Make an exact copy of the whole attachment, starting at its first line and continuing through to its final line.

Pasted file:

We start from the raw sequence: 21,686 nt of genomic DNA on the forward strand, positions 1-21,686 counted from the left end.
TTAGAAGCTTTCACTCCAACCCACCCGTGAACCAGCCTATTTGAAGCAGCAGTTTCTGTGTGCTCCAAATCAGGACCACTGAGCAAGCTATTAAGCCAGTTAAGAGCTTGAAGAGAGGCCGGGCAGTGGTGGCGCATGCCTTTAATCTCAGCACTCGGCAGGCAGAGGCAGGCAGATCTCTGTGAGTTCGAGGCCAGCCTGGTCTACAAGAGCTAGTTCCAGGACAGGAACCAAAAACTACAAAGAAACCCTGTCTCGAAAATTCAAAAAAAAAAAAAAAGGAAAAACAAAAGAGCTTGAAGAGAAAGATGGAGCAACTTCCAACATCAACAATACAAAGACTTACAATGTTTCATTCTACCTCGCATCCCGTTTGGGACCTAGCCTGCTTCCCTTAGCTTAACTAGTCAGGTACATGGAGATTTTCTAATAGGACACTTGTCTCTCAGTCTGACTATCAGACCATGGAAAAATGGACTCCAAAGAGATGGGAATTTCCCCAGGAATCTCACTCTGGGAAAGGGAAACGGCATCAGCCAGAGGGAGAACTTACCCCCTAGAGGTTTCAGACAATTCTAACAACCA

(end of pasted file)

We start from the raw sequence: 21,686 nt of genomic DNA on the forward strand, positions 1-21,686 counted from the left end.
TTAGAAGCTTTCACTCCAACCCACCCGTGAACCAGCCTATTTGAAGCAGCAGTTTCTGTGTGCTCCAAATCAGGACCACTGAGCAAGCTATTAAGCCAGTTAAGAGCTTGAAGAGAGGCCGGGCAGTGGTGGCGCATGCCTTTAATCTCAGCACTCGGCAGGCAGAGGCAGGCAGATCTCTGTGAGTTCGAGGCCAGCCTGGTCTACAAGAGCTAGTTCCAGGACAGGAACCAAAAACTACAAAGAAACCCTGTCTCGAAAATTCAAAAAAAAAAAAAAAGGAAAAACAAAAGAGCTTGAAGAGAAAGATGGAGCAACTTCCAACATCAACAATACAAAGACTTACAATGTTTCATTCTACCTCGCATCCCGTTTGGGACCTAGCCTGCTTCCCTTAGCTTAACTAGTCAGGTACATGGAGATTTTCTAATAGGACACTTGTCTCTCAGTCTGACTATCAGACCATGGAAAAATGGACTCCAAAGAGATGGGAATTTCCCCAGGAATCTCACTCTGGGAAAGGGAAACGGCATCAGCCAGAGGGAGAACTTACCCCCTAGAGGTTTCAGACAATTCTAACAACCA